Floyd Walker Motor Company, Belton, Texas (left), & Millers Smokehouse, Waelder, Texas (right), Esquire magazine. Nikon F3, 28mm f/3.5 PC NIKKOR, Kodachrome 64

The Components of the Franken-Scanner

In addition to my camera, I needed a bellows and slide copy attachment. A trip to the B&H Used Department netted me a clean Nikon PB 5 Bellows & PS 5 Slide Copying Adapter for $99. I also purchased an “Open Box Special” Nikon Micro-NIKKOR 55mm f/2.8 for $248, to replace the worn, dust-infested 55mm Micro-NIKKOR I purchased new 30-plus years ago. I already owned a Metabones Nikon F to Sony E-mount T Adapter II, so I crossed that off my list.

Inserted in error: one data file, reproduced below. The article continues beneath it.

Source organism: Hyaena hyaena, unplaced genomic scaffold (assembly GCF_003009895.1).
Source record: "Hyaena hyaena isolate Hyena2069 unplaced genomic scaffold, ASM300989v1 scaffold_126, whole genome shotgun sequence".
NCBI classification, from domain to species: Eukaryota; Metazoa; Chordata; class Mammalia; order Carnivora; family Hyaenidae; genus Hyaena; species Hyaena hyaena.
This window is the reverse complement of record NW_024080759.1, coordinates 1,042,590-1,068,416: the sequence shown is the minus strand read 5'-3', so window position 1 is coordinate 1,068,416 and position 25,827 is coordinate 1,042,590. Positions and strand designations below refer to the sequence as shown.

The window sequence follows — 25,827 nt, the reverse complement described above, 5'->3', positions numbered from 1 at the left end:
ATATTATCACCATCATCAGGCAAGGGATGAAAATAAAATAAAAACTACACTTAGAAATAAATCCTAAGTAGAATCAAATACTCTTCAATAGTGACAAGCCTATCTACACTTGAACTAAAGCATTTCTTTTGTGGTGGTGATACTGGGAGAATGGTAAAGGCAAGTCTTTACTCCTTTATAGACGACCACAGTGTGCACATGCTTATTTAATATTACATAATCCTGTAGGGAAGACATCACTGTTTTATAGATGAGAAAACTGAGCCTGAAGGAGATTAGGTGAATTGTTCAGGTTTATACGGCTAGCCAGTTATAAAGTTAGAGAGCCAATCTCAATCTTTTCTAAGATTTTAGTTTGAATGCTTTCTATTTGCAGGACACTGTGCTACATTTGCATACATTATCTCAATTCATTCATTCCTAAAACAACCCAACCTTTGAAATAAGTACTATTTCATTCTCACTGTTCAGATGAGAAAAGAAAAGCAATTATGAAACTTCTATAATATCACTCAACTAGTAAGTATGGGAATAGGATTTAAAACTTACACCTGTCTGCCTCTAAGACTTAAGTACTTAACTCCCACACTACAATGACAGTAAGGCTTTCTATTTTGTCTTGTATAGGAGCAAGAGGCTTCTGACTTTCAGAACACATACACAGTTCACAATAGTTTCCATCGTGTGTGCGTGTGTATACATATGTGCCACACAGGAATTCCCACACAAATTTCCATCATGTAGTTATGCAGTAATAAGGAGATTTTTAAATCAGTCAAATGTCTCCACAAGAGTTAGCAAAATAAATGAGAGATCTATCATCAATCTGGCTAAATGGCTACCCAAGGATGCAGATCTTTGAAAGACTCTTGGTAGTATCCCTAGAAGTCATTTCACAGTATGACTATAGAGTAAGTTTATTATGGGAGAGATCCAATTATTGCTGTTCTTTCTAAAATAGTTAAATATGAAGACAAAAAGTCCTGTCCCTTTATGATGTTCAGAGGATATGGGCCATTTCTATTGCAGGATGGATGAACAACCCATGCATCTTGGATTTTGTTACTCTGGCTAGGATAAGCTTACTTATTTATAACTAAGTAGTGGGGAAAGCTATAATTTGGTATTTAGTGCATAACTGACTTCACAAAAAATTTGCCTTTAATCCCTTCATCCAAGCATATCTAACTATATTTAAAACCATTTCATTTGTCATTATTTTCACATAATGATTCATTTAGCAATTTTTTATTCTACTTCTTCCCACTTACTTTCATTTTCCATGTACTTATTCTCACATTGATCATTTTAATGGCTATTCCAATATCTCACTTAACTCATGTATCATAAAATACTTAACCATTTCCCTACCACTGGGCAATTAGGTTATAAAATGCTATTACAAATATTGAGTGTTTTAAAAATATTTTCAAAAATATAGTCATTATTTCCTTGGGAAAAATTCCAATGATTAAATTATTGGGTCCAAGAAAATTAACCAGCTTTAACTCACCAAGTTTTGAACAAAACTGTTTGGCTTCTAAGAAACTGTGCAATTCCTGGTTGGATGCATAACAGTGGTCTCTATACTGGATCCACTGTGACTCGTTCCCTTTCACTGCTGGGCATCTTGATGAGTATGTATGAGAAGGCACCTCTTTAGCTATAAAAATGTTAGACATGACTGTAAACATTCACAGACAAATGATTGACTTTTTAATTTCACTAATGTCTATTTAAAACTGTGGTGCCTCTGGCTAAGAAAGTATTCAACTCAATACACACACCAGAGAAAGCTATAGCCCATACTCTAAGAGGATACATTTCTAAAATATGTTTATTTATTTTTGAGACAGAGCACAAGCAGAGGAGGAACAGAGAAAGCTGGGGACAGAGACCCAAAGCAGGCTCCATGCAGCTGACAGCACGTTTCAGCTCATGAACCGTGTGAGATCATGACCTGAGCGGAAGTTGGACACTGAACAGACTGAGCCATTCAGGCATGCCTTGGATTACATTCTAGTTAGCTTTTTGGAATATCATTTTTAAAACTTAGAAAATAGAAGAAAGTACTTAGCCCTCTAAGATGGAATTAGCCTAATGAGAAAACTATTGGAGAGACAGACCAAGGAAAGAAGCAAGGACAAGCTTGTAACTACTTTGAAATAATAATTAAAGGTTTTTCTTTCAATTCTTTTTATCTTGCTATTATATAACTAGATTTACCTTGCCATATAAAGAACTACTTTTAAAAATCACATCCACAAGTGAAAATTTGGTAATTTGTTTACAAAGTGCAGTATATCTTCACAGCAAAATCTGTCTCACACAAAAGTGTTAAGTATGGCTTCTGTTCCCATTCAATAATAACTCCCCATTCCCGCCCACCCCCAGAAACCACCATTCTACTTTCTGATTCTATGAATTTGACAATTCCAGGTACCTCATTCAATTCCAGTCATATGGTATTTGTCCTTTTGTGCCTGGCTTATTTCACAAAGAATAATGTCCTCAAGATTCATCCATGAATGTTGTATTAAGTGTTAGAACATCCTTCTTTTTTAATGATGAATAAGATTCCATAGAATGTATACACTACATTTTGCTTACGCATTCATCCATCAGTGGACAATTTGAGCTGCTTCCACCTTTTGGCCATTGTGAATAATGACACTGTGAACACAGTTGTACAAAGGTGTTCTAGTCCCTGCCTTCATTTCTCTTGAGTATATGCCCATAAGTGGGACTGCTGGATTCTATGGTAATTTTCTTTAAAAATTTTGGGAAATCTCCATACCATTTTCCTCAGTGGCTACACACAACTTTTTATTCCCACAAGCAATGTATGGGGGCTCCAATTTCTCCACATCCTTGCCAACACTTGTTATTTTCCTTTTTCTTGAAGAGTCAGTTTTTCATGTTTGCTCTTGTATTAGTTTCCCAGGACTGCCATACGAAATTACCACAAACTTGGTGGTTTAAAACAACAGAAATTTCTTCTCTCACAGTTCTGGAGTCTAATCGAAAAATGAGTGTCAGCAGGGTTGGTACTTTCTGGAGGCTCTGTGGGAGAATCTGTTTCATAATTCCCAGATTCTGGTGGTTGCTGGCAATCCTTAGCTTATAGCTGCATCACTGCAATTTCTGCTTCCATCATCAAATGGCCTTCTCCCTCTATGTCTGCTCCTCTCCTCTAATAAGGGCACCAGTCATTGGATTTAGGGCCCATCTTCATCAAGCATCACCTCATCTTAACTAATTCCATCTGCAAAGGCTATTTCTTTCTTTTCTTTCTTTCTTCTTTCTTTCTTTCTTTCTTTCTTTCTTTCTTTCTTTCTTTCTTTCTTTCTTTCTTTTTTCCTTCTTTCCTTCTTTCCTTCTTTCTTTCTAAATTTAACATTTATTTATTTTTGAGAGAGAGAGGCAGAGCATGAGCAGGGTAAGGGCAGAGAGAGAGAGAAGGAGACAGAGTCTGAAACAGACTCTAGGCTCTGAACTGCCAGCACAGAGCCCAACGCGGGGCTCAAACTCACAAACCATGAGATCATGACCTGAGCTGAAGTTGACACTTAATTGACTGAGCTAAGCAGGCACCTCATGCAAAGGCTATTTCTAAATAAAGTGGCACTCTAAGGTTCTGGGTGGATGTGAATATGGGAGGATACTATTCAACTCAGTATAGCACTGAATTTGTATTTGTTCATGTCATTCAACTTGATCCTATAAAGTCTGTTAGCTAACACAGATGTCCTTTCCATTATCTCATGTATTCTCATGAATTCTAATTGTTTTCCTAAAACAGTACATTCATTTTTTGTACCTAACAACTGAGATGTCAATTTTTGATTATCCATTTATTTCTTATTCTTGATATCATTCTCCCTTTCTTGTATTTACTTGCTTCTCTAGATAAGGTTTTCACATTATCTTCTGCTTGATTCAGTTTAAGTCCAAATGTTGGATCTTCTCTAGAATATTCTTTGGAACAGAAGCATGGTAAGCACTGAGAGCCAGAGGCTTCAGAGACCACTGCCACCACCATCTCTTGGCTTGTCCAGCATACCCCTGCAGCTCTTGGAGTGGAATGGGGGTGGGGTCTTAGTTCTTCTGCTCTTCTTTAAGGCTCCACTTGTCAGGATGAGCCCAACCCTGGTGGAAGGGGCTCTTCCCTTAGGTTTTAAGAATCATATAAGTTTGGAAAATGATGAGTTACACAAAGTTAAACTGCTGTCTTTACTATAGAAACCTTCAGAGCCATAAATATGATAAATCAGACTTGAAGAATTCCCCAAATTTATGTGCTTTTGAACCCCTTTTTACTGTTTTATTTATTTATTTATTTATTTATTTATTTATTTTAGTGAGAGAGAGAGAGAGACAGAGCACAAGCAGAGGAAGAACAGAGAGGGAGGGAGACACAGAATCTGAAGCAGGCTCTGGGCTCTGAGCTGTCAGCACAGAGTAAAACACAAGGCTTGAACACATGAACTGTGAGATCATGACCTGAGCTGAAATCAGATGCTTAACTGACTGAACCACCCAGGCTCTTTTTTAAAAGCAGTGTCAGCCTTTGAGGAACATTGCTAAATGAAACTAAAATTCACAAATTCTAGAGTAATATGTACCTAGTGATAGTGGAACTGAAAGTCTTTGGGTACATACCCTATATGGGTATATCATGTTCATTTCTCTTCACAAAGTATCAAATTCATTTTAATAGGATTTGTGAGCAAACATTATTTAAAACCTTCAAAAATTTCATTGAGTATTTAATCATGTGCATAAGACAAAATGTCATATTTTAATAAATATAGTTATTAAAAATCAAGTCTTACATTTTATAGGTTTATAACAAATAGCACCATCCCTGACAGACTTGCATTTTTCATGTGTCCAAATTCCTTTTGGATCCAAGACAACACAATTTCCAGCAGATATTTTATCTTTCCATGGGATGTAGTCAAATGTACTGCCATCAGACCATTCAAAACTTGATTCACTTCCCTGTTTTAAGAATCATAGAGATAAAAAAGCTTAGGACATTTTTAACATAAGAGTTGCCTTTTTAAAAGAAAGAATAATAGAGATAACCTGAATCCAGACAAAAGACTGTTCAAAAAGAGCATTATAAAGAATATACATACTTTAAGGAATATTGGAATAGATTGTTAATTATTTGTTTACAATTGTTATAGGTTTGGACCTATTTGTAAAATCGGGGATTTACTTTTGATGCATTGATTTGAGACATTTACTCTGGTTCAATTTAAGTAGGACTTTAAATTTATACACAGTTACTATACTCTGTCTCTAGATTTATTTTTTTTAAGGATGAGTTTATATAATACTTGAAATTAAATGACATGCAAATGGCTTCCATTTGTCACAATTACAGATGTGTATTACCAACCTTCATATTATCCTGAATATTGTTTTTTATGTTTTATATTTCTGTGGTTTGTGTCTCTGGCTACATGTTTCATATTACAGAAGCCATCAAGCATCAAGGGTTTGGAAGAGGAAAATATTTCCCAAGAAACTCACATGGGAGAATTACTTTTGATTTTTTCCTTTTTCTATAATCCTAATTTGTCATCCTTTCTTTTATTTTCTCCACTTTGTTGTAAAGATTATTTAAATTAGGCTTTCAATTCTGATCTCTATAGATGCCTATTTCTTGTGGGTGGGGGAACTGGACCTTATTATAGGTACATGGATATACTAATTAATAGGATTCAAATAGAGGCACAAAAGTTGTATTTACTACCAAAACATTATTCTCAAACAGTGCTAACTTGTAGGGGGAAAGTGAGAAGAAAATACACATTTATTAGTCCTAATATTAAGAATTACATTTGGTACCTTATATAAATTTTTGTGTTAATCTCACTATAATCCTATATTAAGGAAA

To support my DIY slide converter, I mounted the unit on a desktop-friendly Platypod Pro Camera Support with a Benro B1 Double Action Ball Head. It all sits neatly alongside my light table, making it easy to edit, clean, and digitize images, and move along in a neat and tidy manner.

While the camera’s tilt-screen came in handy for critical focusing, I find the EVF to be a better choice.

From 1959 through 1983, Nikon produced a series of bellows and slide/negative attachments for shooting close-ups and copy work. The PB-5 and PS-5, which were manufactured in the late 1970s, were the fifth in a total series of six models produced. Nikon bellows and slide copy attachments are easy to find used.

My Franken-Scanner consists of the following components: Sony A7r II; Nikon Micro-NIKKOR 55mm f/2.8 AI-S; Nikon Metabones Nikon F to Sony E-mount T Adapter II; Nikon PB 5 Bellows & PS 5 Slide Copying Adapter; Platypod Pro Camera Support; Benro B1 Double A